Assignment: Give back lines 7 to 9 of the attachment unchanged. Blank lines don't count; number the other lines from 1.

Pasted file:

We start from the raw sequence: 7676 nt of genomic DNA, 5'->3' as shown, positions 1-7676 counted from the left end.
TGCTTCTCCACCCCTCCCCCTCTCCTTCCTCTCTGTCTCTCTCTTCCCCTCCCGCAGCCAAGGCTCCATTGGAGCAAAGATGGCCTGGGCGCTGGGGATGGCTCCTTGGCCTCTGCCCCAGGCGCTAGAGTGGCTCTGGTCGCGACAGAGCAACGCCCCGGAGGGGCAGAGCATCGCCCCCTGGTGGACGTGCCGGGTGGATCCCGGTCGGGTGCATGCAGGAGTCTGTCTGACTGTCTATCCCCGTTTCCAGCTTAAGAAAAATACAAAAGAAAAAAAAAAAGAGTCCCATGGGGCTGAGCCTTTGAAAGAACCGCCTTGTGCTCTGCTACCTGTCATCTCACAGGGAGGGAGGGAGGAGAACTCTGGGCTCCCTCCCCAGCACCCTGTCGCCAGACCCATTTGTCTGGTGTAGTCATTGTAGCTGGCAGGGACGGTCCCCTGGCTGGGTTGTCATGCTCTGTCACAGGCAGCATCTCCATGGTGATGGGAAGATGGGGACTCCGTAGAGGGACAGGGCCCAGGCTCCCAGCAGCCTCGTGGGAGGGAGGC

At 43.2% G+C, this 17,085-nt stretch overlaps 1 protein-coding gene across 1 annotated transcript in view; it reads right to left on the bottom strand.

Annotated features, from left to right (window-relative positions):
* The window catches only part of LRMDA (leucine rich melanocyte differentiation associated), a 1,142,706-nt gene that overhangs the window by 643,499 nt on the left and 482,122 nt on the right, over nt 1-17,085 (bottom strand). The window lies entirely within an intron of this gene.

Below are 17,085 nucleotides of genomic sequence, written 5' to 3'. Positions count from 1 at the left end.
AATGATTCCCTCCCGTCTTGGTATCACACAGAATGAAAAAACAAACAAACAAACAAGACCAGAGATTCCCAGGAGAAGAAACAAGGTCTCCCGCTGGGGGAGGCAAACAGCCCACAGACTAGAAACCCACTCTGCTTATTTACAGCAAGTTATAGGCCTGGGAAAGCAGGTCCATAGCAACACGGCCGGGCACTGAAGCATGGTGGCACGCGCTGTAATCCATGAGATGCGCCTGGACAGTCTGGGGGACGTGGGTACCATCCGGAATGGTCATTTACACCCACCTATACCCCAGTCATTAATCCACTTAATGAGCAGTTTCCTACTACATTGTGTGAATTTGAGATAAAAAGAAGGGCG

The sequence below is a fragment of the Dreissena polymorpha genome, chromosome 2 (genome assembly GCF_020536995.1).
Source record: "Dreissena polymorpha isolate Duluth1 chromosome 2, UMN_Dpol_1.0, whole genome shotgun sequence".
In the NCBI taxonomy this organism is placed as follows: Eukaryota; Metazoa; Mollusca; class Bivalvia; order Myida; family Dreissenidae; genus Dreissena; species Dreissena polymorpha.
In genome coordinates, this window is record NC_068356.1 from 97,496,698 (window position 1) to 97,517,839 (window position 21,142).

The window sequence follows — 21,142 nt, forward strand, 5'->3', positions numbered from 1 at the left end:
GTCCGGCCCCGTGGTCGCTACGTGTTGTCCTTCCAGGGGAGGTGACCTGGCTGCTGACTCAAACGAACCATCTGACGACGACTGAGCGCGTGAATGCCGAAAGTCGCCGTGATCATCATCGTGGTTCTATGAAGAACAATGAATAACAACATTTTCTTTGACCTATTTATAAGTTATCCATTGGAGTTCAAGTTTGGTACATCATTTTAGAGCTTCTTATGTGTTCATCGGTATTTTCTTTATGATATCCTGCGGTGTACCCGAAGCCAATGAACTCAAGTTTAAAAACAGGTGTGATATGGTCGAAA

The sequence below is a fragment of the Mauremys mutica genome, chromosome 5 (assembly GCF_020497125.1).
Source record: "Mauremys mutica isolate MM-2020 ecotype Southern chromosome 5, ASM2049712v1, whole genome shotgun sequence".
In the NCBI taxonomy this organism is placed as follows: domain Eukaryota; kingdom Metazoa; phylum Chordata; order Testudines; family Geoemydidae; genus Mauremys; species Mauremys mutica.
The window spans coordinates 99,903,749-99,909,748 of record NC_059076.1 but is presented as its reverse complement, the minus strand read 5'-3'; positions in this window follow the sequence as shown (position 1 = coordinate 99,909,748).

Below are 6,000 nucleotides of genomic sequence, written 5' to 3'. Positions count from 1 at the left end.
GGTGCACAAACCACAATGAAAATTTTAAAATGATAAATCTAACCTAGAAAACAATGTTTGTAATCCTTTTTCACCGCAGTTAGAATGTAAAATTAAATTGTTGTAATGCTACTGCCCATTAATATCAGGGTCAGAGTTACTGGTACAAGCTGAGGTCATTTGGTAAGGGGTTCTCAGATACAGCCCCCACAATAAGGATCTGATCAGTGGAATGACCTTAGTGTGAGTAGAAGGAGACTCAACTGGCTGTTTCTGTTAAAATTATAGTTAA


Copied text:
AATGATTCCCTCCCGTCTTGGTATCACACAGAATGAAAAAACAAACAAACAAACAAGACCAGAGATTCCCAGGAGAAGAAACAAGGTCTCCCGCTGGGGGAGGCAAACAGCCCACAGACTAGAAACCCACTCTGCTTATTTACAGCAAGTTATAGGCCTGGGAAAGCAGGTCCATAGCAACACGGCCGGGCACTGAAGCATGGTGGCACGCGCTGTAATCCATGAGATGCGCCTGGACAGTCTGGGGGACGTGGGTACCATCCGGAATGGTCATTTACACCCACCTATACCCCAGTCATTAATCCACTTAATGAGCAGTTTCCTACTACATTGTGTGAATTTGAGATAAAAAGAAGGGCG

The sequence below is a fragment of the Dreissena polymorpha genome, chromosome 2 (genome assembly GCF_020536995.1).
Source record: "Dreissena polymorpha isolate Duluth1 chromosome 2, UMN_Dpol_1.0, whole genome shotgun sequence".